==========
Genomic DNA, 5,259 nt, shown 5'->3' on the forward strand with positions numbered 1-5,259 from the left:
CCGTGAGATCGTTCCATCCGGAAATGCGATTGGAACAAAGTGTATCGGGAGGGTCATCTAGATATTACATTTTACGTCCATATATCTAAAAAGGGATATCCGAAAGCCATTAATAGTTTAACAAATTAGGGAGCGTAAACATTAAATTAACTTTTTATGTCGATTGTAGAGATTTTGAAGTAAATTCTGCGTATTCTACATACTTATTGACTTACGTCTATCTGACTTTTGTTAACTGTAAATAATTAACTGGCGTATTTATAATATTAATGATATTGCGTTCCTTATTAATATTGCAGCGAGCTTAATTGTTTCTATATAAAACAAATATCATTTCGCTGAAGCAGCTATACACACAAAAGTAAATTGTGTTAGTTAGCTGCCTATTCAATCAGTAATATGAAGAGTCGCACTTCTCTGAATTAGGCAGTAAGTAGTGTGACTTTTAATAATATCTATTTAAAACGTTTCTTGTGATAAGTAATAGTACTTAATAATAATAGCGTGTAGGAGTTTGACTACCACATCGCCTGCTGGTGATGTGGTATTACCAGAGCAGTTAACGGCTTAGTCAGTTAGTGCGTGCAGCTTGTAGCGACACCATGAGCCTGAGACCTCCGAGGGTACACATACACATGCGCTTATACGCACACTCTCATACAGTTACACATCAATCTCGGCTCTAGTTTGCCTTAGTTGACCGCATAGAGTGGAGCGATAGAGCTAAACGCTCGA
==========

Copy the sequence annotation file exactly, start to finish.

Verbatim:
Genomic DNA, 5,259 nt, shown 5'->3' on the forward strand with positions numbered 1-5,259 from the left:
CCGTGAGATCGTTCCATCCGGAAATGCGATTGGAACAAAGTGTATCGGGAGGGTCATCTAGATATTACATTTTACGTCCATATATCTAAAAAGGGATATCCGAAAGCCATTAATAGTTTAACAAATTAGGGAGCGTAAACATTAAATTAACTTTTTATGTCGATTGTAGAGATTTTGAAGTAAATTCTGCGTATTCTACATACTTATTGACTTACGTCTATCTGACTTTTGTTAACTGTAAATAATTAACTGGCGTATTTATAATATTAATGATATTGCGTTCCTTATTAATATTGCAGCGAGCTTAATTGTTTCTATATAAAACAAATATCATTTCGCTGAAGCAGCTATACACACAAAAGTAAATTGTGTTAGTTAGCTGCCTATTCAATCAGTAATATGAAGAGTCGCACTTCTCTGAATTAGGCAGTAAGTAGTGTGACTTTTAATAATATCTATTTAAAACGTTTCTTGTGATAAGTAATAGTACTTAATAATAATAGCGTGTAGGAGTTTGACTACCACATCGCCTGCTGGTGATGTGGTATTACCAGAGCAGTTAACGGCTTAGTCAGTTAGTGCGTGCAGCTTGTAGCGACACCATGAGCCTGAGACCTCCGAGGGTACACATACACATGCGCTTATACGCACACTCTCATACAGTTACACATCAATCTCGGCTCTAGTTTGCCTTAGTTGACCGCATAGAGTGGAGCGATAGAGCTAAACGCTCGA